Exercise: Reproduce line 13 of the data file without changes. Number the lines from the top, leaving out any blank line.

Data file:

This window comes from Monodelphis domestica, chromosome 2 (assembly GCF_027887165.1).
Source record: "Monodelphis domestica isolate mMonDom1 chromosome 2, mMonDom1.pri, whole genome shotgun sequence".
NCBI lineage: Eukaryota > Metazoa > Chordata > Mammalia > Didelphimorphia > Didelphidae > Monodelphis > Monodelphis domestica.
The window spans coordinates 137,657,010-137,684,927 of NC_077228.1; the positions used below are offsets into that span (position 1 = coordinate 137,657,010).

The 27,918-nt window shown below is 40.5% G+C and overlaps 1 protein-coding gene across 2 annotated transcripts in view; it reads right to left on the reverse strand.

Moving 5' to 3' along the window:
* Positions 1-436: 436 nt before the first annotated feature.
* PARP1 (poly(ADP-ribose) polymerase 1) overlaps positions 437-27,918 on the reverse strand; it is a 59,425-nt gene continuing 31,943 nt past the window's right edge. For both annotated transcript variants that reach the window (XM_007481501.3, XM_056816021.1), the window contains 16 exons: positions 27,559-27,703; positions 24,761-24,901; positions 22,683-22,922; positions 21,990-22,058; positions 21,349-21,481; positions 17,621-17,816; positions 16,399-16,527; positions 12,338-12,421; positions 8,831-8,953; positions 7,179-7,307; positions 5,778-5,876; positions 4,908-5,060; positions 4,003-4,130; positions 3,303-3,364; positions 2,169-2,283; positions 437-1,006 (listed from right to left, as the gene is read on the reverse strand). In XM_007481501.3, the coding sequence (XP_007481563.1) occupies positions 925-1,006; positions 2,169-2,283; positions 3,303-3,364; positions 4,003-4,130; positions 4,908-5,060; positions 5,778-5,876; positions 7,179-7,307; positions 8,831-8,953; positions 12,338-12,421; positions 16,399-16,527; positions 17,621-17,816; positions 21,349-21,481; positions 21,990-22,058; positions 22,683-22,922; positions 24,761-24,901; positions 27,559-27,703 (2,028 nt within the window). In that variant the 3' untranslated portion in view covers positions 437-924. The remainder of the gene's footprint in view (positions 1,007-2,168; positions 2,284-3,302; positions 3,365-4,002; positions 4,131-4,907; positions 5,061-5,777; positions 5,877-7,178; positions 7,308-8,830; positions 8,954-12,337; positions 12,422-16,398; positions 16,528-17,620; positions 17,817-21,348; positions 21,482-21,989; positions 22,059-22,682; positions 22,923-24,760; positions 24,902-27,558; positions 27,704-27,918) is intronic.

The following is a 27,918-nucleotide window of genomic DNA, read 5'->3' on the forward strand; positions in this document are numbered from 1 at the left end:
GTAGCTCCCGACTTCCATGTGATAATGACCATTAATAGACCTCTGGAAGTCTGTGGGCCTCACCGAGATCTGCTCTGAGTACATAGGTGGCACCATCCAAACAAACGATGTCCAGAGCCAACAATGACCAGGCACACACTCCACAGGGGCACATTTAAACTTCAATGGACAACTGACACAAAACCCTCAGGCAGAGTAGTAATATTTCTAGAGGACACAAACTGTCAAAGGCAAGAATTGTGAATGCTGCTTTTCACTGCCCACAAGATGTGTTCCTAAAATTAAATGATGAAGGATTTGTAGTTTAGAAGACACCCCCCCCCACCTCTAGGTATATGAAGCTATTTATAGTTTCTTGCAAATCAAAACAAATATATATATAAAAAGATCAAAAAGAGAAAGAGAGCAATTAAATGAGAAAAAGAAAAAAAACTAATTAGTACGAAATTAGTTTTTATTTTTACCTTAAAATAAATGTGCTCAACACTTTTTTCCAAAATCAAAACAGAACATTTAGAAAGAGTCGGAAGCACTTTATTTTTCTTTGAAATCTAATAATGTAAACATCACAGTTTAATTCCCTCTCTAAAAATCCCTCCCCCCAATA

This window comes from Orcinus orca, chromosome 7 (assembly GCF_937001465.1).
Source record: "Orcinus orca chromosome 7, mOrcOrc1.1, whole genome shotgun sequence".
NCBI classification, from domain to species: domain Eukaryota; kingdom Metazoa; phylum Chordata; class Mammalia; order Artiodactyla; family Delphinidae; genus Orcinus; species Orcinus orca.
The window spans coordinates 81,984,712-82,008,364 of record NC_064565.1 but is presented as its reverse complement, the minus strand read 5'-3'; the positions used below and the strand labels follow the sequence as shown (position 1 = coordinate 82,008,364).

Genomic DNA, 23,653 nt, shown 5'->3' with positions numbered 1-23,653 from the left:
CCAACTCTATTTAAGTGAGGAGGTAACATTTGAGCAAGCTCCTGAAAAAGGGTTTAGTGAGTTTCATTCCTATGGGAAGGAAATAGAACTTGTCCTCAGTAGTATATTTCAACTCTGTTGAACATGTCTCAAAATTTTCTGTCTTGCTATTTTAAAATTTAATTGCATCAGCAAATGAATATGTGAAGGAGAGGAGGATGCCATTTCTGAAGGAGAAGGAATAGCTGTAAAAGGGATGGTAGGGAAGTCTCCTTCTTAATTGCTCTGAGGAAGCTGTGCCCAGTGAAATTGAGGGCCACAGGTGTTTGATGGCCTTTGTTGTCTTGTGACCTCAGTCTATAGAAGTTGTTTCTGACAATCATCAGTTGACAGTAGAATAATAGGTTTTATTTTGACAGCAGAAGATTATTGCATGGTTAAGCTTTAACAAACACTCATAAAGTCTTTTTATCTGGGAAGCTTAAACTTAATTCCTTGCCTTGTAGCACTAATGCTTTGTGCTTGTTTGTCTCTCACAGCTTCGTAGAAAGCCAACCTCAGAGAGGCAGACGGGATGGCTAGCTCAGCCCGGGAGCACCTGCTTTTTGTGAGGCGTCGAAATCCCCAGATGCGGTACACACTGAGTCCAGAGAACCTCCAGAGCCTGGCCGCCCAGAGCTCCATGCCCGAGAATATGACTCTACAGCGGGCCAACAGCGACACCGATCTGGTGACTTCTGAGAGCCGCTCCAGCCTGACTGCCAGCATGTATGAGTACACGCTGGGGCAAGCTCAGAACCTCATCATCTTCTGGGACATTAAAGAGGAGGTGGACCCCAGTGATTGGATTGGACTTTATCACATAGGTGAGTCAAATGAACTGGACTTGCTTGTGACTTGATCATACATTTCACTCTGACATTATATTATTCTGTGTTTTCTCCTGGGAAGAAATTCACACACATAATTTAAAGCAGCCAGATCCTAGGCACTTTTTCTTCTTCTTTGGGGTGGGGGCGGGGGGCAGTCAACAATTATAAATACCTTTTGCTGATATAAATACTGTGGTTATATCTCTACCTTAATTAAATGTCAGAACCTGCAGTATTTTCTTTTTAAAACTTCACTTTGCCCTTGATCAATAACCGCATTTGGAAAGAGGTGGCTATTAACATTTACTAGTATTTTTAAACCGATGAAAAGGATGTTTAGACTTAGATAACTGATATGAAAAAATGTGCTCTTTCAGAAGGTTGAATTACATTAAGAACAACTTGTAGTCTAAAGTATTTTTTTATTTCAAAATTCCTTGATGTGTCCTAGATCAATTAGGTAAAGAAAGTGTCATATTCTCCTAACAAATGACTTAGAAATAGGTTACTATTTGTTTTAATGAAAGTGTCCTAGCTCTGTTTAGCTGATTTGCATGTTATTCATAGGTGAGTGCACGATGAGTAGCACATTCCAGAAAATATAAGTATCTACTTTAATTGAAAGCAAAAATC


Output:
NCBI classification, from domain to species: domain Eukaryota; kingdom Metazoa; phylum Chordata; class Mammalia; order Artiodactyla; family Delphinidae; genus Orcinus; species Orcinus orca.